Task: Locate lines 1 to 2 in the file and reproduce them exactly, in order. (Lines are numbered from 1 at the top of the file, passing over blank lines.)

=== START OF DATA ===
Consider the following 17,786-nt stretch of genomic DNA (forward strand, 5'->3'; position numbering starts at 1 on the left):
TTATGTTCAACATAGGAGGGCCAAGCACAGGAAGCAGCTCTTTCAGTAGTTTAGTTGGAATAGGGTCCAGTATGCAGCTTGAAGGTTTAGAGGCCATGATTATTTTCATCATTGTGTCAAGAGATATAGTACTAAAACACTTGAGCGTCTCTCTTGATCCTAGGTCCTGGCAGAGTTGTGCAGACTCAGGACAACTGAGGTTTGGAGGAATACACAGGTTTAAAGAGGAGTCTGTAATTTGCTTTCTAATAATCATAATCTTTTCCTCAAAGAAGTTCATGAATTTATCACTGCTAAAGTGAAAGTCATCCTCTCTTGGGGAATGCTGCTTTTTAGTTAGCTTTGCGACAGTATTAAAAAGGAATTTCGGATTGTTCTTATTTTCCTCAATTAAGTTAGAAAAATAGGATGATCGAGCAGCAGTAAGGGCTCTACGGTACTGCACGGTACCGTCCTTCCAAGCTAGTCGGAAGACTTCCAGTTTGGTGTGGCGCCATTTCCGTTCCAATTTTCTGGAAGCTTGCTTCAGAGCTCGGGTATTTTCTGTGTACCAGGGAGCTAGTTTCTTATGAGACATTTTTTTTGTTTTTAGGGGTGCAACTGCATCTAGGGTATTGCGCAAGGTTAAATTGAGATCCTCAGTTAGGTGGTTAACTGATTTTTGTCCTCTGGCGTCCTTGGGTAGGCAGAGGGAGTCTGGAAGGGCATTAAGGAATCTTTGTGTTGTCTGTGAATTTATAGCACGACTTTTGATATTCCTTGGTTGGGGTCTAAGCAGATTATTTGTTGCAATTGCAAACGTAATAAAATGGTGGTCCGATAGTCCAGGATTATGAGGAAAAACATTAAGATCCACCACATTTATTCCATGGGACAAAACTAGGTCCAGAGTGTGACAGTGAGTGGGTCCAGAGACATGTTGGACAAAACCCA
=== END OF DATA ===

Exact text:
Consider the following 17,786-nt stretch of genomic DNA (forward strand, 5'->3'; position numbering starts at 1 on the left):
TTATGTTCAACATAGGAGGGCCAAGCACAGGAAGCAGCTCTTTCAGTAGTTTAGTTGGAATAGGGTCCAGTATGCAGCTTGAAGGTTTAGAGGCCATGATTATTTTCATCATTGTGTCAAGAGATATAGTACTAAAACACTTGAGCGTCTCTCTTGATCCTAGGTCCTGGCAGAGTTGTGCAGACTCAGGACAACTGAGGTTTGGAGGAATACACAGGTTTAAAGAGGAGTCTGTAATTTGCTTTCTAATAATCATAATCTTTTCCTCAAAGAAGTTCATGAATTTATCACTGCTAAAGTGAAAGTCATCCTCTCTTGGGGAATGCTGCTTTTTAGTTAGCTTTGCGACAGTATTAAAAAGGAATTTCGGATTGTTCTTATTTTCCTCAATTAAGTTAGAAAAATAGGATGATCGAGCAGCAGTAAGGGCTCTACGGTACTGCACGGTACCGTCCTTCCAAGCTAGTCGGAAGACTTCCAGTTTGGTGTGGCGCCATTTCCGTTCCAATTTTCTGGAAGCTTGCTTCAGAGCTCGGGTATTTTCTGTGTACCAGGGAGCTAGTTTCTTATGAGACATTTTTTTTGTTTTTAGGGGTGCAACTGCATCTAGGGTATTGCGCAAGGTTAAATTGAGATCCTCAGTTAGGTGGTTAACTGATTTTTGTCCTCTGGCGTCCTTGGGTAGGCAGAGGGAGTCTGGAAGGGCATTAAGGAATCTTTGTGTTGTCTGTGAATTTATAGCACGACTTTTGATATTCCTTGGTTGGGGTCTAAGCAGATTATTTGTTGCAATTGCAAACGTAATAAAATGGTGGTCCGATAGTCCAGGATTATGAGGAAAAACATTAAGATCCACCACATTTATTCCATGGGACAAAACTAGGTCCAGAGTGTGACAGTGAGTGGGTCCAGAGACATGTTGGACAAAACCCA